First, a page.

Foodservice Equipment Reports Fortnightly

Welcome to FER Fortnightly Online Newsletter
June 2, 2009

Economic Report:
Sponsored by:
FER E&S Market Forecast Meetings
NRA Restaurant Performance Index Jumps In April
When Will Economy Turn? Green Shoots Beginning To Sprout
Real Foodservice Operator Sales To Contract 5% in 2009, Technomic Forecasts
Technomic Top 500 Chain Study Charts Challenges, Successes
FER Sets Aug. 5 For Annual President's Preview Forecast Seminar

Industry Report:
Sponsored by:
NSF Bestows Food Safety Awards
Chipotle New-Unit Openings On Track
Heartland Food Corp. Buys 20 Burger Kings
Hurricane Grill Spreads Expansion Wings
Ace Mart's Norm Gustafson Passes

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In This Section:
Santa Monica Reviewing Outdoor, Indoor Design Standards
N.Y. Governor Proposes Statewide Menu Labeling
Beer Capital Of America Nixes Public-Area Smoking

This issue's Economic ReportSponsor: FER E&S Market Forecast Meetings 
Industry Report Sponsor: Food&HotelVietnam2009 
Regulatory Report Manitowoc Foodservice

Santa Monica Reviewing Outdoor, Indoor Design Standards
If you've got an outdoor-dining operation in Santa Monica, Calif., you might want to keep an eye on how the city's planning and development office wrestles with the notion of indoor vs. outdoor definitions and requirements.

It seems that while all restaurants can set up opaque barriers of up to 3' 6 in height to separate a dining area from the pedestrian traffic, stores in at least one windy district facing the beach corridor can add a 2' transparent wall or retractable windscreen on top of that. Any higher, however, and the city's standards say it's an indoor dining area, and then you have to meet indoor standards.

Recent complaints alleging some windscreens were extending higher than the limit to further shield diners from the breeze in cooler months prompted the city to send warning letters to violators.

Another bone of contention has to do with rules governing use of patio umbrellas in some parts of the city.

A local management company that oversees businesses in the downtown area has asked the city to suspend enforcement while the rules are being reviewed.


Section sponsored by Manitowoc Foodservice

N.Y. Governor Proposes Statewide Menu Labeling
Not to be outdone by neighboring states Massachusetts and Connecticut, New York's Governor David Paterson announced in late May he was proposing legislation to impose statewide posting of calorie counts on menus of restaurant chains and other businesses. The chairman of the state's Senate Health Committee, Thomas Duane, said he supports the proposal and is likely to sponsor related legislation though he already sponsors a similar bill.

Paterson's proposed legislation would take rules already in effect in New York City a step further by requiring calorie posting on menus at convenience and grocery store chains in addition to restaurants. The law would affect chains with 15 or more units nationwide with standardized menu items.

New York State Restaurant Association CEO Rick Sampson said the proposal would cause confusion rather than eliminate it because it would allow local laws to impose different rules about what nutrition information must be posted. The NYSRA wants to see a uniform standard applied across the state, he said.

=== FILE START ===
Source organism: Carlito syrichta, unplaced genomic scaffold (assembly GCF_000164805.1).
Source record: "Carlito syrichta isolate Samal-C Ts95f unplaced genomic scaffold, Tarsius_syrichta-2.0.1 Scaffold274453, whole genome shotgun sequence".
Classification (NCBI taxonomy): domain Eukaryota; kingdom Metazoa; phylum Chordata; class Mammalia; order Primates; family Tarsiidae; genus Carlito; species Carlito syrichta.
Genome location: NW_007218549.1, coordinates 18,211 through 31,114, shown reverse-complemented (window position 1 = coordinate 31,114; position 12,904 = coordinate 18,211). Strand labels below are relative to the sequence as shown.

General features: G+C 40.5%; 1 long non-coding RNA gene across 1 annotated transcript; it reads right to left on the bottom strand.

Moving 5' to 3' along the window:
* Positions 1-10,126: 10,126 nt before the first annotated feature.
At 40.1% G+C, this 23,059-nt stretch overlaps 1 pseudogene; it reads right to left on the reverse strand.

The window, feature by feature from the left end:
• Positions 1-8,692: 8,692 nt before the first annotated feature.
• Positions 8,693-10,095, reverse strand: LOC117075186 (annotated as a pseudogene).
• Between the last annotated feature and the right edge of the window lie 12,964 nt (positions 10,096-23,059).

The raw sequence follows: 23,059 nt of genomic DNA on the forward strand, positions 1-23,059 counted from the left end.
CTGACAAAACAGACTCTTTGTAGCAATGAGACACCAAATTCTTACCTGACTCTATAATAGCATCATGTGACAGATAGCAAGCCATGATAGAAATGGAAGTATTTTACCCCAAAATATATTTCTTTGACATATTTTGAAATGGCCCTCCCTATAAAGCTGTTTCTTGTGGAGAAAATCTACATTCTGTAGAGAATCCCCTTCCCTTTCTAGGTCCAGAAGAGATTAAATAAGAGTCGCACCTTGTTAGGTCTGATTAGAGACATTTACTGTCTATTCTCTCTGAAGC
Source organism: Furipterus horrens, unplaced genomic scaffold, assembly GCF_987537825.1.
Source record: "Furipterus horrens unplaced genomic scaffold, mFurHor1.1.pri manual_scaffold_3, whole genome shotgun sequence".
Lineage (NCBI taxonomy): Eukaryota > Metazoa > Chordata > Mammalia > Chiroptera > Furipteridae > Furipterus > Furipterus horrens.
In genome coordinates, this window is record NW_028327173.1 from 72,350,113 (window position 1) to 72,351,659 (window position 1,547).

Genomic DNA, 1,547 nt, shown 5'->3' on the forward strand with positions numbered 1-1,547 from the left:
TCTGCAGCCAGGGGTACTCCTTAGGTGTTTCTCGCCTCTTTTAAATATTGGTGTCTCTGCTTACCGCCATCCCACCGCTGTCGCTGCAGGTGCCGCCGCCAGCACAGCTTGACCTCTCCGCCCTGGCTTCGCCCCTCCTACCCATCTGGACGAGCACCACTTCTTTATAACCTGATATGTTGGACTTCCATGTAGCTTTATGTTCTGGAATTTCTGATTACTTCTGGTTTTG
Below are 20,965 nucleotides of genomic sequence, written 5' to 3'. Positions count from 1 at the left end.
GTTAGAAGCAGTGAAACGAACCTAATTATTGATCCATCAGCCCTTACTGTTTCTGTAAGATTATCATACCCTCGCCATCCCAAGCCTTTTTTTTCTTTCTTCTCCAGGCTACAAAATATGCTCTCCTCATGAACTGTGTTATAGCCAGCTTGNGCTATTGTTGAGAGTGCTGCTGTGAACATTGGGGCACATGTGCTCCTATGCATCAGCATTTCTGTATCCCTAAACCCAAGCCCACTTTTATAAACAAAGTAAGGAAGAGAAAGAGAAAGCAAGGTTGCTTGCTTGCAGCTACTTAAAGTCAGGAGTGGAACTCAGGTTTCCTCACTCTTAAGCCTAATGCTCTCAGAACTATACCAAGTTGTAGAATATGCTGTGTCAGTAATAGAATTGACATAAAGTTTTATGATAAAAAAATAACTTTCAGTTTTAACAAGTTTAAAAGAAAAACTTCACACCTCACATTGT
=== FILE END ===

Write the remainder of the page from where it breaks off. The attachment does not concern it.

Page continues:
Paterson's proposed legislation joins another bill to eliminate trans fat in restaurants statewide, part of his war on obesity.

Section sponsored by Manitowoc Foodservice

Beer Capital Of America Nixes Public-Area Smoking
There's something ironic about the nation's beer center banning smoking in bars among other places, but there you have it. After years of wrangling, the Wisconsin legislature has finally passed a statewide smoking law banning the practice in all indoor public places except cigar bars, tobacco stores and casinos, which are on sovereign Native American territory. Lawmakers compromised with the Wisconsin Tavern League, delaying the bill's effective start date to July 5, 2010. That will give the League's 5,000 mom-and-pop tavern members, along with the state's restaurants, hotels and bowling alleys, time to adjust to the ban.

When the ban is implemented, scofflaw smokers will be subject to fines of $100 to $250. Bars will be able to avoid fines even if smokers light up as long as the establishment takes proper steps to discourage smoking such as removing ashtrays and posting signs.

Surrounding states Illinois, Iowa and Minnesota already have put smoking bans in place, putting pressure on others bordering them. The city of St. Louis now also is considering a smoking ban, but the bill's sponsor says it won't happen unless the county passes its own ordinance to stamp out butts in public places outside the city limits.

The proposed ordinance in St. Louis would ban smoking in all public places, including restaurants, bars, stadiums and casinos, except a percentage of hotel rooms, private clubs and tobacco stores. Violators could be fined $50, and businesses that tolerate them could be penalized up to $500.

Missouri has a statewide clean air law that prohibits smoking in public places, but allows businesses to create separate smoking areas and doesn't consider stadiums, bars, restaurants with under 50 seats, bowling alleys and certain other venues public places. Communities in the state have been deciding on their own whether to enact stricter anti-smoking laws.

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